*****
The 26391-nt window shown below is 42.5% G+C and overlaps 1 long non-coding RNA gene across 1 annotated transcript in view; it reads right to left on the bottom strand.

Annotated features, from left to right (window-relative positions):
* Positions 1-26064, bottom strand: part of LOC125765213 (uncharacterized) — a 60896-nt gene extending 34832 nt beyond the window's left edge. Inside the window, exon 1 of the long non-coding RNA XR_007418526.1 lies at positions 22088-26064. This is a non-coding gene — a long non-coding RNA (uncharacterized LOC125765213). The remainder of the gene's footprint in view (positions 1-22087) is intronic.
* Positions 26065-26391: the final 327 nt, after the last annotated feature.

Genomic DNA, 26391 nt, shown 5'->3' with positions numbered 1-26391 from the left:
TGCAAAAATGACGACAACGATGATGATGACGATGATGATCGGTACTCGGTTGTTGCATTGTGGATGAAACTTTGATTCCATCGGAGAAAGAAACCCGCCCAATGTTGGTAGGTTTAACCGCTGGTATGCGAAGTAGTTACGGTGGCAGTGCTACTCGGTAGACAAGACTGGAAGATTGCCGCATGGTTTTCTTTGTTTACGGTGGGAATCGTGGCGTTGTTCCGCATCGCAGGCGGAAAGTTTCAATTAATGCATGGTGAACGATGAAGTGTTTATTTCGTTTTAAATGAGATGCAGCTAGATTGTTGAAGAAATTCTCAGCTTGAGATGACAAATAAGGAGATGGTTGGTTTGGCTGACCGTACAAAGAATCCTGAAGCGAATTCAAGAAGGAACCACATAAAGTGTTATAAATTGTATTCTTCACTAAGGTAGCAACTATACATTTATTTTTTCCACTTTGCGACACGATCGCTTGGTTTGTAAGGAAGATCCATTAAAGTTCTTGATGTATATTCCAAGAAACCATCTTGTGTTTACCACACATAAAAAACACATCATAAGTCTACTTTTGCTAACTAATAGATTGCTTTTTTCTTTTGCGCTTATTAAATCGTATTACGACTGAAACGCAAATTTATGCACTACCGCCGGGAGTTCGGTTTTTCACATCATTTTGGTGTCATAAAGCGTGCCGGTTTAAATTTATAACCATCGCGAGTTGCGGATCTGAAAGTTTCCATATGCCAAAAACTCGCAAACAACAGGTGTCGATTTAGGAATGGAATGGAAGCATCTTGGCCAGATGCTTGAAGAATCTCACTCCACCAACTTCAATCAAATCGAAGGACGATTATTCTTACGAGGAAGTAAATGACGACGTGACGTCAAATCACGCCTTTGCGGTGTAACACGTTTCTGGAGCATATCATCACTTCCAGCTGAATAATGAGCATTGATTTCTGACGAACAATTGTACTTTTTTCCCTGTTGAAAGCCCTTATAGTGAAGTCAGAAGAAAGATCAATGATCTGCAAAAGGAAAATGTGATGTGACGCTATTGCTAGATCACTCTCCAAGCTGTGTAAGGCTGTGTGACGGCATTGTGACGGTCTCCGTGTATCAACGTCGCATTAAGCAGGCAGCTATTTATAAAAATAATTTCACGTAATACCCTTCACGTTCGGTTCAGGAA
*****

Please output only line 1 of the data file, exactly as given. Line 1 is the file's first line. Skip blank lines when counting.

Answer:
The 26391-nt window shown below is 42.5% G+C and overlaps 1 long non-coding RNA gene across 1 annotated transcript in view; it reads right to left on the bottom strand.